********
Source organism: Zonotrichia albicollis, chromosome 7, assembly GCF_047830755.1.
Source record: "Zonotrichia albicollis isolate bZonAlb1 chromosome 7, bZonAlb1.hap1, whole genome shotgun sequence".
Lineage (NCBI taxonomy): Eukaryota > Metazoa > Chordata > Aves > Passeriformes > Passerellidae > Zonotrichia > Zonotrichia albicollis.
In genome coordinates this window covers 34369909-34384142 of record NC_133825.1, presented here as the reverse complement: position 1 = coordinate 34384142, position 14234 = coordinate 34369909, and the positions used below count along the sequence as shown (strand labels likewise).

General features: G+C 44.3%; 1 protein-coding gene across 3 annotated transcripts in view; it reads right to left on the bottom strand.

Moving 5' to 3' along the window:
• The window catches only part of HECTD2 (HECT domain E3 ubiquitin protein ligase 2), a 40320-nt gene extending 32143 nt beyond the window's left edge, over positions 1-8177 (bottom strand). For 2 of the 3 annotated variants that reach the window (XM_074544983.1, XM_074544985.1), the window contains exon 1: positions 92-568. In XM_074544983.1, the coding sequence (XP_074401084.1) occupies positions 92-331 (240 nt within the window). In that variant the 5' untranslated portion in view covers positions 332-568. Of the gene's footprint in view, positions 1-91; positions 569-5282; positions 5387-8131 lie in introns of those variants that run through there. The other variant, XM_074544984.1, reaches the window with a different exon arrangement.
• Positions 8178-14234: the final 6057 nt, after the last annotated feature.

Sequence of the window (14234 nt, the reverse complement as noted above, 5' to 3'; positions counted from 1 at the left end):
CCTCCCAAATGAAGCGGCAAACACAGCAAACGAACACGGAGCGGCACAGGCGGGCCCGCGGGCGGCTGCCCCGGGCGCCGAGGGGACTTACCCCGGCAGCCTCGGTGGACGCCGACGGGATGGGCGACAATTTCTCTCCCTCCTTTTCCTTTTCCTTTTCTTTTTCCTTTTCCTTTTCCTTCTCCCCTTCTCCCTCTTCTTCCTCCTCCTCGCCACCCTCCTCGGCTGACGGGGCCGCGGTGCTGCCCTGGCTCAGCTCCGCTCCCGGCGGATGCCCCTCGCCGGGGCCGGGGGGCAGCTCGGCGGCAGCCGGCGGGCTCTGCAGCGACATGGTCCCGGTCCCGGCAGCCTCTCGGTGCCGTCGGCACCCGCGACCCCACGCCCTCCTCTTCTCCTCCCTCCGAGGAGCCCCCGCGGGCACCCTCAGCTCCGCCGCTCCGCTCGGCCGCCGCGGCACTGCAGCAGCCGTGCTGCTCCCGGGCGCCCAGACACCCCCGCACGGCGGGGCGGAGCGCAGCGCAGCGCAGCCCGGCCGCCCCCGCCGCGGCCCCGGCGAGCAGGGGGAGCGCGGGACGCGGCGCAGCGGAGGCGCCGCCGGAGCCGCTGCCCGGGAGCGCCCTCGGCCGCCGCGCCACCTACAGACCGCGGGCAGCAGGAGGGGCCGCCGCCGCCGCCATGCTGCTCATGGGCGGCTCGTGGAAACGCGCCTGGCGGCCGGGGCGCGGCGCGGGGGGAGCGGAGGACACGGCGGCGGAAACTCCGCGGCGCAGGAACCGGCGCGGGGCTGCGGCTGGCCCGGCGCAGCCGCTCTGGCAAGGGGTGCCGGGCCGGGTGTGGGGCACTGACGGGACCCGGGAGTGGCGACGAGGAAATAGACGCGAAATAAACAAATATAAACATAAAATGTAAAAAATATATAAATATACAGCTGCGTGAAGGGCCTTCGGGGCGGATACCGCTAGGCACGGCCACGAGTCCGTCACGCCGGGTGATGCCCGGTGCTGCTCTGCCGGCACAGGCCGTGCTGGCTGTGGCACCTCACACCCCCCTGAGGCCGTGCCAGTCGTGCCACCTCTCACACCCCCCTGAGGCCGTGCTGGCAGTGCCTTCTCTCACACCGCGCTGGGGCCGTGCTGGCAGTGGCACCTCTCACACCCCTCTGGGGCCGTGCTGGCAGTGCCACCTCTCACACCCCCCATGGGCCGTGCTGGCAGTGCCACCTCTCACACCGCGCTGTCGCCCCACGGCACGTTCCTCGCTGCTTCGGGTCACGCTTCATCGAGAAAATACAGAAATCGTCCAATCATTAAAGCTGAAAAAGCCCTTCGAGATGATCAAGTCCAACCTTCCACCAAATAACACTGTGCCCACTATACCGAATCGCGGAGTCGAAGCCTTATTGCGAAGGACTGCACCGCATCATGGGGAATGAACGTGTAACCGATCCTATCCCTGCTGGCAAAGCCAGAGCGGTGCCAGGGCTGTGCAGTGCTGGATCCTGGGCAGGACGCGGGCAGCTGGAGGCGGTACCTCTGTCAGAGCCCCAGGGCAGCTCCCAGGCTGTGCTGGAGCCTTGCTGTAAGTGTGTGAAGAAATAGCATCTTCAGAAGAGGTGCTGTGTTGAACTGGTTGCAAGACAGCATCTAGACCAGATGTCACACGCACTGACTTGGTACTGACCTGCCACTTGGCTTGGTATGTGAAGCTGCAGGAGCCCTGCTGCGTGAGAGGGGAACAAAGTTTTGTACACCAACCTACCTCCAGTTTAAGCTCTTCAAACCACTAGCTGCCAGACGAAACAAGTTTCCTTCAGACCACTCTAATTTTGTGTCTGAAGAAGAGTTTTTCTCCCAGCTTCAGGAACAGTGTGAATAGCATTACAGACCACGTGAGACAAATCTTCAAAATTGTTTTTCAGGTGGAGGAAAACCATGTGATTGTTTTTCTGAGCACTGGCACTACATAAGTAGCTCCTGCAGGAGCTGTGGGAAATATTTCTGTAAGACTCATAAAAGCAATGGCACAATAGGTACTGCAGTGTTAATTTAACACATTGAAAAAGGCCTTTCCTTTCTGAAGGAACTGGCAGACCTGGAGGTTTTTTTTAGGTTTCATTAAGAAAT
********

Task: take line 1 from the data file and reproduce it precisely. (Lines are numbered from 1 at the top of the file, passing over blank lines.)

Source organism: Zonotrichia albicollis, chromosome 7, assembly GCF_047830755.1.